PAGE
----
Four Sisters, All Queens - Sherry Jones
Publisher: Gallery Books
Release Date: May 8, 2012
When Beatrice of Savoy, countess of Provence, sends her four beautiful, accomplished daughters to become queens, she admonishes them: Family comes first. As a result, the daughters - Marguerite, queen of France; Eleanor, queen of England; Sanchia, queen of Germany; and Beatrice, queen of Sicily - work not only to expand their husbands' empires and influence than before. Their father's death, however, tears the sisters apart, pitting them against one another for the legacy each believes rightfully hers - Provence itself.
Told from alternating points of view of all four queens, and set in the tumultuous thirteenth century, this is a tale of greed, lust, ambition, and sibling rivalry on a royal scale, exploring the meaning of true power and bringing to life four of the most celebrated women of their time - each of whom had an impact on the history of Europe.
Bringing Up The Bodies – Hilary Mantel
Release Date: May 10, 2012
The sequel to the Man Booker-winning Wolf Hall.
By 1535 Thomas Cromwell, the blacksmith’s son, is far from his humble origins. Chief Minister to Henry VIII, his fortunes have risen with those of Anne Boleyn, Henry’s second wife, for whose sake Henry has broken with Rome and created his own church. But Henry’s actions have forced England into dangerous isolation, and Anne has failed to do what she promised: bear a son to secure the Tudor line. When Henry visits Wolf Hall, Cromwell watches as Henry falls in love with the silent, plain Jane Seymour. The minister sees what is at stake: not just the king’s pleasure, but the safety of the nation. As he eases a way through the sexual politics of the court, its miasma of gossip, he must negotiate a ‘truth’ that will satisfy Henry and secure his own career. But neither minister nor king will emerge undamaged from the bloody theatre of Anne’s final days.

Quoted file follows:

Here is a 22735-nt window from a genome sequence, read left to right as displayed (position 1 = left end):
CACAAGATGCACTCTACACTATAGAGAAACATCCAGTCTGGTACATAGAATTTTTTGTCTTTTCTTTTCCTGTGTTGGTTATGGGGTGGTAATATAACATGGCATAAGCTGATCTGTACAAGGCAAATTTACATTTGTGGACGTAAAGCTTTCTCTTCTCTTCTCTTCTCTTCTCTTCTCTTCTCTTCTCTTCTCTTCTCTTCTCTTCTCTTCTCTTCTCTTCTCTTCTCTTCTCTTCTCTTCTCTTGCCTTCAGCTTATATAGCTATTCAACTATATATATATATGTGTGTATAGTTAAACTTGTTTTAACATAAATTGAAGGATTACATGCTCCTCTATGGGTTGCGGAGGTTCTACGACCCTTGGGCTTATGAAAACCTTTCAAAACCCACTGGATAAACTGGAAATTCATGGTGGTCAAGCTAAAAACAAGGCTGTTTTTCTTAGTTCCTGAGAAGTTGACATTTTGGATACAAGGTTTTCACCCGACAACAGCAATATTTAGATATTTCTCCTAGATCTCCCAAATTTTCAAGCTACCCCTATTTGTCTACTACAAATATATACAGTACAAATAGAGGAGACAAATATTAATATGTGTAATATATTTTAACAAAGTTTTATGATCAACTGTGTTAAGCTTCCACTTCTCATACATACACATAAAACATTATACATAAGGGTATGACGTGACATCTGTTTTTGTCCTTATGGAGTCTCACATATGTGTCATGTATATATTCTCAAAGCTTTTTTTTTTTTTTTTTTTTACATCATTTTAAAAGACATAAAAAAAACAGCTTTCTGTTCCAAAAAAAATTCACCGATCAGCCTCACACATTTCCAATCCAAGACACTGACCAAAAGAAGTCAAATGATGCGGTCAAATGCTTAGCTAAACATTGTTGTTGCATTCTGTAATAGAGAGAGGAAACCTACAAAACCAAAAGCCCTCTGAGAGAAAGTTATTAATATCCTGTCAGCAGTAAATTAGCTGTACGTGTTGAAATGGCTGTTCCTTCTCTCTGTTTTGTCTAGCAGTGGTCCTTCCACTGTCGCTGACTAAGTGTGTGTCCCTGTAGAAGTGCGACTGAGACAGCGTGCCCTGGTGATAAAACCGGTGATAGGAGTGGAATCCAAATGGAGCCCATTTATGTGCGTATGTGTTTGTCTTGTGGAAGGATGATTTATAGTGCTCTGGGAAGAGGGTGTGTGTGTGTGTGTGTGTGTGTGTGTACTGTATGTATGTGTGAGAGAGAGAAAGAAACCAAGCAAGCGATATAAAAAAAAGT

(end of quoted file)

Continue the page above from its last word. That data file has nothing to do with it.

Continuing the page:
In ‘Bring up the Bodies’, sequel to the Man Booker Prize-winning ‘Wolf Hall’, Hilary Mantel explores one of the most mystifying and frightening episodes in English history: the destruction of Anne Boleyn. This new novel is a speaking picture, an audacious vision of Tudor England that sheds its light on the modern world. It is the work of one of our great writers at the height of her powers.